Self-Report Measures of Psychopathy: What is their Role in Forensic Assessments?
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Psychopaths have long been characterized as having a remarkable disregard for the truth, to the extent that deceit is often regarded as a defining characteristic of the syndrome (Porter and Woodworth 2006). Although the PCL-R is considered the general standard for evaluating psychopathy, self-report measures have become more widely available and researched. The current study evaluated the ability of jail detainees with moderate and high levels of psychopathy to successfully engage in Positive Impression Management (PIM) on three self-report measures (i.e., SRP-4, LSRP, and PPI–R). Overall, detainees were successfully able to mask their psychopathy, achieving average scores that are even lower than college and community samples. Predictably, detainees with higher levels of psychopathy were generally able to achieve larger decreases than others on psychopathy measures. To identify PIM, we investigated the PPI-R Virtuous Responding (VR) Scale and a modified Social Desirability–Psychopathy (SDP) index for the SRP-4. Overall, self-report measures of psychopathy evidence only modest convergence with the PCL-R and have proven to be highly susceptible to PIM.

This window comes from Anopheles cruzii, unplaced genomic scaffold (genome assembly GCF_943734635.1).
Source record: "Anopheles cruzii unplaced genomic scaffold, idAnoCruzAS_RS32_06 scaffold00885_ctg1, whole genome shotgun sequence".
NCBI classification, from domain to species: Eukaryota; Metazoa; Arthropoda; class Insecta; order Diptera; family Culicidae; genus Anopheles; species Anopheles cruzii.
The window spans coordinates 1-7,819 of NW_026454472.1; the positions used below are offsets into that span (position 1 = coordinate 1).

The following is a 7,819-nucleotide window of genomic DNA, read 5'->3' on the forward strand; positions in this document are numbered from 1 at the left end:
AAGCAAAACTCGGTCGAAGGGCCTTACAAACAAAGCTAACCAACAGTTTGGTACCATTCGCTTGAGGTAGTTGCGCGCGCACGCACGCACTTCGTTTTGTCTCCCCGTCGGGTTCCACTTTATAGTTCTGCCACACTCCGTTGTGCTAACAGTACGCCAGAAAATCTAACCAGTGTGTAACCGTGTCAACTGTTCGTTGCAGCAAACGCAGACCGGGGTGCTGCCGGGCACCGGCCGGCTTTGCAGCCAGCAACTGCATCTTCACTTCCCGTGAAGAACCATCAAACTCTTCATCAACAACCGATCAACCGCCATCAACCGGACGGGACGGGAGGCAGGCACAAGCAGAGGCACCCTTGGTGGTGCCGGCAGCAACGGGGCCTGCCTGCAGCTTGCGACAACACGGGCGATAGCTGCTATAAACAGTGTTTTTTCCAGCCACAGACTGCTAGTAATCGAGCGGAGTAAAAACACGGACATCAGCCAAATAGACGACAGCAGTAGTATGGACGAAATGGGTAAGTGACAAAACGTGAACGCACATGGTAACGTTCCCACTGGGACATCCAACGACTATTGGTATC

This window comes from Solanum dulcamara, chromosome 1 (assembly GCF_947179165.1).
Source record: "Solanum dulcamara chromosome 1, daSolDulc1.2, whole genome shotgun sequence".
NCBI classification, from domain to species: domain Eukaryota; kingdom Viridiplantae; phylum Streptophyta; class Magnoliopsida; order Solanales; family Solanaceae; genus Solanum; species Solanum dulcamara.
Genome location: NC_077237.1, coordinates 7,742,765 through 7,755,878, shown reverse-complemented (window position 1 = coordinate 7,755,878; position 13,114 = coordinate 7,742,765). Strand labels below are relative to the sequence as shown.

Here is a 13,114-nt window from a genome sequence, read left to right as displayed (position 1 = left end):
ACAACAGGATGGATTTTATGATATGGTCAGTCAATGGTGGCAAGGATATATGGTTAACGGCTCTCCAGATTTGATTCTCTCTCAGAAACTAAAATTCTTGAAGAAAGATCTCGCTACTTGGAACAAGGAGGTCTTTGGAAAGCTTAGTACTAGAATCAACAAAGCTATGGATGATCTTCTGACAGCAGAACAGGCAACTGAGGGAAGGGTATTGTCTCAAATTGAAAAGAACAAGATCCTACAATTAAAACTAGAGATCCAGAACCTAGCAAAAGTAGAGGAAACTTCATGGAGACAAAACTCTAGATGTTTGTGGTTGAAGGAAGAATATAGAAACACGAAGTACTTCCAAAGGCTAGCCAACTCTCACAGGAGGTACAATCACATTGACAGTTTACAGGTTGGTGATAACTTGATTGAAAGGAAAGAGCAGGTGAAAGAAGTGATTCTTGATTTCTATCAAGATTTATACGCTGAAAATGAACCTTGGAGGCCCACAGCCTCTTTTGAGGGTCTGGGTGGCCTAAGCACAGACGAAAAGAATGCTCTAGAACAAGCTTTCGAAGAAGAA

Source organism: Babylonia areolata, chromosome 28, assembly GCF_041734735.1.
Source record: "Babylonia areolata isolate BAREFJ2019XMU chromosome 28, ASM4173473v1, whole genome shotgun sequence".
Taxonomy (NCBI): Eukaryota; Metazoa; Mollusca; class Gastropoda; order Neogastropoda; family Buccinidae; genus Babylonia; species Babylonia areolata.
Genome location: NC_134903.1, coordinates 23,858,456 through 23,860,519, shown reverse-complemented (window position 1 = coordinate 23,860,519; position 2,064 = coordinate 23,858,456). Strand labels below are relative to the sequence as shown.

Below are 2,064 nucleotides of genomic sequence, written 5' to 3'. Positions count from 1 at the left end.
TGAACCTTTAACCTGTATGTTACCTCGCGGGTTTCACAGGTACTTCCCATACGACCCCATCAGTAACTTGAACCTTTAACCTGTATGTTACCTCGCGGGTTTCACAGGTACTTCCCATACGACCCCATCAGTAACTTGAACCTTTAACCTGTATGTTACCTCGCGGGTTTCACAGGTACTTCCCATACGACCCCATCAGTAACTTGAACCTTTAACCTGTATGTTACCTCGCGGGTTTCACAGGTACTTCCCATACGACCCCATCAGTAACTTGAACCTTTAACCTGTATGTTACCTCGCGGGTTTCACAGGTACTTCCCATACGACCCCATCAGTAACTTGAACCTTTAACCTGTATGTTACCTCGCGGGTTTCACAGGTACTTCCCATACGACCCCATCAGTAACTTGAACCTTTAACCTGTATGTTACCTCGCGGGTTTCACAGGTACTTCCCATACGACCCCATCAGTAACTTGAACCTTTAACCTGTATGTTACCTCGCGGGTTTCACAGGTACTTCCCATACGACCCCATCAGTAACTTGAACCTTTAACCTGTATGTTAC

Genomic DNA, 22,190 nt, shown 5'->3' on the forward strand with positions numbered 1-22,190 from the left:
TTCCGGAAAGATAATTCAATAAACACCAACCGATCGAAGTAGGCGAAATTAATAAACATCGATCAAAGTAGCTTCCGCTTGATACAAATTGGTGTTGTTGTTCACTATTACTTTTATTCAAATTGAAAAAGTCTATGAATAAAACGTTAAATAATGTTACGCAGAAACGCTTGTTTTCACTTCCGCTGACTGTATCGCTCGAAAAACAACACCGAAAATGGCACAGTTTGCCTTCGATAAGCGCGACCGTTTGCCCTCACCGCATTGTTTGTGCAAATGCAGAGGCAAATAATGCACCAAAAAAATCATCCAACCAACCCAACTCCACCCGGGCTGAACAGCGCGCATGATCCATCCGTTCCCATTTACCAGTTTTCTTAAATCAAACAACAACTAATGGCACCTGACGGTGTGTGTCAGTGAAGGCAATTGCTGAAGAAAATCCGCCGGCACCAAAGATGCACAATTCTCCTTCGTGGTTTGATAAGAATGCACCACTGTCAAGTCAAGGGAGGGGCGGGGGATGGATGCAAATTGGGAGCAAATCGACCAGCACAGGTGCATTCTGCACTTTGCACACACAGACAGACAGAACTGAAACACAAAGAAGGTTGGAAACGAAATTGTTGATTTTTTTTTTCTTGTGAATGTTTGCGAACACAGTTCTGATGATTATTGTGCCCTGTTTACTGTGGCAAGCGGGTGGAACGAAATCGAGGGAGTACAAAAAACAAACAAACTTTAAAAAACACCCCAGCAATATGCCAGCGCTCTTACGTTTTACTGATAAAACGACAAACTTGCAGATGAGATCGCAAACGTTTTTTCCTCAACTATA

KeywordsPsychopathy Psychopathy-Checklist Revised PCL-R Positive impression management SRP-4 LSRP PPI-R
Conflict of interest
Katherine R. Kelsey, Richard Rogers, and Emily V. Robinson declare that they have no conflict of interest.
The study was approved by the University of North Texas IRB, and it followed the approved procedures.
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